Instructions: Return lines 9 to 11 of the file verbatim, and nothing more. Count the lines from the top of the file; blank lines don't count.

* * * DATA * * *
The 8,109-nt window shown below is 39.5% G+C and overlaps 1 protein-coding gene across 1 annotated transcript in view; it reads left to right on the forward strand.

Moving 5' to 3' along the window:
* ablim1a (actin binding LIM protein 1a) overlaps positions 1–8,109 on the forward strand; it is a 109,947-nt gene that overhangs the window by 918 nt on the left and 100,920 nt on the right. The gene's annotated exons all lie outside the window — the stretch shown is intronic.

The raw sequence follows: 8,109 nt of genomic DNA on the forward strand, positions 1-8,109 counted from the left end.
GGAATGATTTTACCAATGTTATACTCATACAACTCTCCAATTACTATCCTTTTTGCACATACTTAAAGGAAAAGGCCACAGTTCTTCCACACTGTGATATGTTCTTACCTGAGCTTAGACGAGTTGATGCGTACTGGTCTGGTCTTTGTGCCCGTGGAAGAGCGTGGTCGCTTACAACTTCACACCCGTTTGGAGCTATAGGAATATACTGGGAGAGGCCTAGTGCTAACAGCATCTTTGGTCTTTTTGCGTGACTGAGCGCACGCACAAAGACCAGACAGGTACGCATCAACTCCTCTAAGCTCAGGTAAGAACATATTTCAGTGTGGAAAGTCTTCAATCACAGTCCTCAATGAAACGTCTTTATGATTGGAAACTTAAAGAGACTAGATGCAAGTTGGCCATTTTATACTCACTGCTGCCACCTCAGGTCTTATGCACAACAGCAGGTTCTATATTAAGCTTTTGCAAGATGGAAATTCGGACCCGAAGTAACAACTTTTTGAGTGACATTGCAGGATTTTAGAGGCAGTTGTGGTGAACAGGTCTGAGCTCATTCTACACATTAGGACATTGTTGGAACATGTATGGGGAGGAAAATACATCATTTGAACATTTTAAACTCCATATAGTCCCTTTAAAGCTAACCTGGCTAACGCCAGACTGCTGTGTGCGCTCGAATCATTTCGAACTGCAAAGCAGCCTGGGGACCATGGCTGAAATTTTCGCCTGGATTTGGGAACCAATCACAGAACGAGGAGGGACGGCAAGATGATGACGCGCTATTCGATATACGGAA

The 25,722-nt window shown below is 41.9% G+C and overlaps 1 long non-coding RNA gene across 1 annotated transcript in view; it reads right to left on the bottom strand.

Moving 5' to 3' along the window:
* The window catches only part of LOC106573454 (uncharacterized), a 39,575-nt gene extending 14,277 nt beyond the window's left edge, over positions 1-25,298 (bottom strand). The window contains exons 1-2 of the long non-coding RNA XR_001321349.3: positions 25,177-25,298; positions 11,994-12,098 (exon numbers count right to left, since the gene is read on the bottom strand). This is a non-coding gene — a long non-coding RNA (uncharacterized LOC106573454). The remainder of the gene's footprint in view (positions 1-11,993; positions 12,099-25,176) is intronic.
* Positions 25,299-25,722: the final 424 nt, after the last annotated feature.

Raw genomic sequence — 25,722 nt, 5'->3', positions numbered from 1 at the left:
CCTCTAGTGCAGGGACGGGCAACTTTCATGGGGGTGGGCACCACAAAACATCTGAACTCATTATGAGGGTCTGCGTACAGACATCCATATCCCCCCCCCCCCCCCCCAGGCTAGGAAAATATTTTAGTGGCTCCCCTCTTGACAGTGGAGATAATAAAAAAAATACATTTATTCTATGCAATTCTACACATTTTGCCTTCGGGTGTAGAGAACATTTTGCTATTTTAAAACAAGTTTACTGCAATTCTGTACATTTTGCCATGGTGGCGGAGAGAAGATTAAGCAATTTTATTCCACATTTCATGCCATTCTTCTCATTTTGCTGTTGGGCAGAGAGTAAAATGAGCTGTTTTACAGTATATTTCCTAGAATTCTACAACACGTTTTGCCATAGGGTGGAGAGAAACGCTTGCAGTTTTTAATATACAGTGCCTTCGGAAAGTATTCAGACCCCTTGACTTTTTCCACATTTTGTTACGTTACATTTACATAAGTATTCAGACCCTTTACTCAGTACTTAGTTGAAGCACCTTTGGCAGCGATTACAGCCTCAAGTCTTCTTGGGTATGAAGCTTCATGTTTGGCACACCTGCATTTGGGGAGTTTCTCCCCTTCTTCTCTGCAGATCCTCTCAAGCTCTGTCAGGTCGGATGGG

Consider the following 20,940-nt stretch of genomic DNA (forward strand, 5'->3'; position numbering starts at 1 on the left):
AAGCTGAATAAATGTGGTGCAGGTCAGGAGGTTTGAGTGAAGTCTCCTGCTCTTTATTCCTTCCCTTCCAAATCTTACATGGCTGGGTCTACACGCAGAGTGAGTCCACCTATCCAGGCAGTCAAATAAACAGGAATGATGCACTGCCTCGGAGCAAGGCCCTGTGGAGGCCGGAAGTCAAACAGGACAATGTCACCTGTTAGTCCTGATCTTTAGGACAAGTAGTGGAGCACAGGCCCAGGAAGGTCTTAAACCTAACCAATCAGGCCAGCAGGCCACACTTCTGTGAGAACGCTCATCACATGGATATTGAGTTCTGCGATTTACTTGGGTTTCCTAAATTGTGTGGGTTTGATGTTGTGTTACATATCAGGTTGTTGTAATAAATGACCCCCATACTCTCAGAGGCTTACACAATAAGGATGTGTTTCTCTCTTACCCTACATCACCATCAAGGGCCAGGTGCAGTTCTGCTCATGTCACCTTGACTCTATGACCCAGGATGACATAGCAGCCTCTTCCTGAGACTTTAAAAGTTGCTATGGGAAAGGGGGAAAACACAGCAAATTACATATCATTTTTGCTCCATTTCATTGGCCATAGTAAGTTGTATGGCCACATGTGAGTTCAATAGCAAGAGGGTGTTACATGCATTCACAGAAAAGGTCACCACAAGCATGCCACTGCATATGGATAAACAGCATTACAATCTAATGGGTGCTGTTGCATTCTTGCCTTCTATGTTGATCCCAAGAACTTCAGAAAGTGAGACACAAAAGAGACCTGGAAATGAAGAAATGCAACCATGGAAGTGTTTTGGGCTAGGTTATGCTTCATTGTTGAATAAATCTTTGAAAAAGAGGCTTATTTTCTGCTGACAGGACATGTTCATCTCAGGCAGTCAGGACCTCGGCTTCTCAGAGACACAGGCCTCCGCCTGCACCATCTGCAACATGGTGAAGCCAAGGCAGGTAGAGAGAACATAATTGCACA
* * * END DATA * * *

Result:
* Positions 25,299-25,722: the final 424 nt, after the last annotated feature.

Raw genomic sequence — 25,722 nt, 5'->3', positions numbered from 1 at the left:
CCTCTAGTGCAGGGACGGGCAACTTTCATGGGGGTGGGCACCACAAAACATCTGAACTCATTATGAGGGTCTGCGTACAGACATCCATATCCCCCCCCCCCCCCCCCAGGCTAGGAAAATATTTTAGTGGCTCCCCTCTTGACAGTGGAGATAATAAAAAAAATACATTTATTCTATGCAATTCTACACATTTTGCCTTCGGGTGTAGAGAACATTTTGCTATTTTAAAACAAGTTTACTGCAATTCTGTACATTTTGCCATGGTGGCGGAGAGAAGATTAAGCAATTTTATTCCACATTTCATGCCATTCTTCTCATTTTGCTGTTGGGCAGAGAGTAAAATGAGCTGTTTTACAGTATATTTCCTAGAATTCTACAACACGTTTTGCCATAGGGTGGAGAGAAACGCTTGCAGTTTTTAATATACAGTGCCTTCGGAAAGTATTCAGACCCCTTGACTTTTTCCACATTTTGTTACGTTACATTTACATAAGTATTCAGACCCTTTACTCAGTACTTAGTTGAAGCACCTTTGGCAGCGATTACAGCCTCAAGTCTTCTTGGGTATGAAGCTTCATGTTTGGCACACCTGCATTTGGGGAGTTTCTCCCCTTCTTCTCTGCAGATCCTCTCAAGCTCTGTCAGGTCGGATGGG